Though often depicted as a bubble encasing the heliosphere and its contents, the heliopause is not a surface neatly separating "outside" and "inside." In fact, Swisdak, Drake and Opher assert that the heliopause is both porous to certain particles and layered with complex magnetic structure. Here, magnetic reconnection produces a complex set of nested magnetic "islands," self-contained loops which spontaneously arise in a magnetic field due to a fundamental instability. Interstellar plasma can penetrate into the heliosphere along reconnected field lines, and galactic cosmic rays and solar particles mix vigorously.
Most interestingly, drops in solar particle counts and surges in galactic particle counts can occur across "slopes" in the magnetic field, which emanate from reconnection sites, while the magnetic field direction itself remains unchanged. This model explains observed phenomena from last summer, Swisdak and his colleagues said.
In the 36th year after their 1977 launches, the twin Voyager 1 and 2 spacecraft continue exploring where nothing from Earth has flown before. Their primary mission was the exploration of Jupiter and Saturn. After making a string of discoveries there — such as active volcanoes on Jupiter's moon Io and intricacies of Saturn's rings — the mission was extended. Voyager 2 went on to explore Uranus and Neptune, and is still the only spacecraft to have visited those outer planets. The current mission for both spacecraft, the Voyager Interstellar Mission, is to explore the outermost edge of the Sun's domain and beyond. Both Voyagers are capable of returning scientific data from a full range of instruments, with adequate electrical power and attitude control propellant to keep operating until 2020. Voyager 2 is expected to enter interstellar space a few years after its twin. The Voyager spacecraft were built and continue to be operated by NASA's Jet Propulsion Laboratory, in Pasadena, Calif.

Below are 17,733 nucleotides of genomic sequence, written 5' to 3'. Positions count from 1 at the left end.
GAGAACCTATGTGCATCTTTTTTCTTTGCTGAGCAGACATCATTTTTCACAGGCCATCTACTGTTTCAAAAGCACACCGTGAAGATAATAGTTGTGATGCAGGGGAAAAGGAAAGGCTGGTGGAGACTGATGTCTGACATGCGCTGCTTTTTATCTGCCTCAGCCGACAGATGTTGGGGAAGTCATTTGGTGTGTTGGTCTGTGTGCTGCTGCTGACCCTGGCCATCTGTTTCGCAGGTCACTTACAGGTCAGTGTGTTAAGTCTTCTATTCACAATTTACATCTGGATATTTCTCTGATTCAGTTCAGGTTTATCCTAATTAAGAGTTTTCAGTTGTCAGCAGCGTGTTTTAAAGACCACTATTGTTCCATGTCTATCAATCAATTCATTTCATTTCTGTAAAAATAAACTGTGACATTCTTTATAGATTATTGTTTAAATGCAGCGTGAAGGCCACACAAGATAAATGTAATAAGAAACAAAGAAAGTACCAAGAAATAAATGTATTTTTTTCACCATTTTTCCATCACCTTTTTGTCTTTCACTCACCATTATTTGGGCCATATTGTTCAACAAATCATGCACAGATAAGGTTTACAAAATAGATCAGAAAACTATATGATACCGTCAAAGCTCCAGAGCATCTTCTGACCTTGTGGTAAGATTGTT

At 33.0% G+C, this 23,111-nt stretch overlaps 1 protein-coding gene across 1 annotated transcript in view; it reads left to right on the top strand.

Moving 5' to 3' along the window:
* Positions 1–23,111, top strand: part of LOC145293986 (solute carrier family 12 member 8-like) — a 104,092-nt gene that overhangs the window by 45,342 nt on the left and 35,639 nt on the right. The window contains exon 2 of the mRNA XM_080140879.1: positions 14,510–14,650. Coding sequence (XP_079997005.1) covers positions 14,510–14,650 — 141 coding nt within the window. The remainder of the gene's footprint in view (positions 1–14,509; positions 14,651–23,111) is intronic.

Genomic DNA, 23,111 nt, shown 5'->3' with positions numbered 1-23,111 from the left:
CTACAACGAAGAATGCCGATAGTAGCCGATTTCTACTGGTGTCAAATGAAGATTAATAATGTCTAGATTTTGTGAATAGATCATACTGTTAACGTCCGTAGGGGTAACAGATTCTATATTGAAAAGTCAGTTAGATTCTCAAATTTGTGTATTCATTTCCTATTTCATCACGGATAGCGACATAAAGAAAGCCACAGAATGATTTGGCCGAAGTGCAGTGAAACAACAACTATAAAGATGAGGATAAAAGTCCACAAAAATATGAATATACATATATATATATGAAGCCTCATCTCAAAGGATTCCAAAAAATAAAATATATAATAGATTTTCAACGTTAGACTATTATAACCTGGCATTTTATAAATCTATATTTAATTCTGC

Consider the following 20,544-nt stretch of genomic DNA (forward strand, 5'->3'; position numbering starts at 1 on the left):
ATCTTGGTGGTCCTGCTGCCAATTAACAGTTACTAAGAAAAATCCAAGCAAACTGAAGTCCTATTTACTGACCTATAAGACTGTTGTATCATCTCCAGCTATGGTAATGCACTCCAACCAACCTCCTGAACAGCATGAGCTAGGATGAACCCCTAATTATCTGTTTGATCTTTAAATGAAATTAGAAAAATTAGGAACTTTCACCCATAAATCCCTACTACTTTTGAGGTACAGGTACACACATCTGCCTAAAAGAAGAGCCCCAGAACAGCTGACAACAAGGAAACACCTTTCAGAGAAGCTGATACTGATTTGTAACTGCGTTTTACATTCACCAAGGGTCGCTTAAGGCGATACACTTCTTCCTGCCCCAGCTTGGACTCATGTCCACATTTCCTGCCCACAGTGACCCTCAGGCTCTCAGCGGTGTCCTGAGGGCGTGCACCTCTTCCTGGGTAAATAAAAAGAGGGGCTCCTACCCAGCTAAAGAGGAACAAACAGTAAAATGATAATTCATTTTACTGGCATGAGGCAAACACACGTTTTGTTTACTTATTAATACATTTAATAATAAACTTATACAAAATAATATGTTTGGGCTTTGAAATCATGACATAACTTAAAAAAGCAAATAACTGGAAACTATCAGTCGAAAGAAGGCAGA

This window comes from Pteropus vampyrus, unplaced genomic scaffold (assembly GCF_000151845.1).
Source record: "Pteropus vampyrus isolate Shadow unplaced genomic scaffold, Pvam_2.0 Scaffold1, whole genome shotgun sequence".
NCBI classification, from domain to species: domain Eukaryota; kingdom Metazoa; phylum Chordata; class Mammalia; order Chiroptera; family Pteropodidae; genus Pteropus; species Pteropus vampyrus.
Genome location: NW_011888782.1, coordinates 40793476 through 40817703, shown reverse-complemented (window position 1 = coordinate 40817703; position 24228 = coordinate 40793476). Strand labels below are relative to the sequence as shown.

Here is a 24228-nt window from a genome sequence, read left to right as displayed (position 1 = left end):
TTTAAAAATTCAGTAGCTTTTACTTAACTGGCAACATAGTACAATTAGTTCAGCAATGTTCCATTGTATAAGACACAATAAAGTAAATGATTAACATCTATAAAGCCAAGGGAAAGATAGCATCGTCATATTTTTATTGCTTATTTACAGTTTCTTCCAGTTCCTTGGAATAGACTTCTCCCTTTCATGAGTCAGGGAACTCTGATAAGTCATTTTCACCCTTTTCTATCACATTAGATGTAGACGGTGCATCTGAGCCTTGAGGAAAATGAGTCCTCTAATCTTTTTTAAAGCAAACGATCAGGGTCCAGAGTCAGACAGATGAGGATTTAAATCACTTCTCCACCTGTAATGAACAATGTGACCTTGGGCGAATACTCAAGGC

University of Maryland scientists lead the Deep Impact spacecraft science team and are part of the science teams of many of the other spacecraft exploring our Solar System, including both Voyagers and Cassini.
This work by Swisdak, Drake and Opher was supported by National Science Foundation (NSF) grant AGS-1202330 to the University of Maryland, and NSF grant ATM-0747654 and NASA grant NNX07AH20G to Boston University.
Written by Barbara Brawn-Cinani and edited by Lee Tune.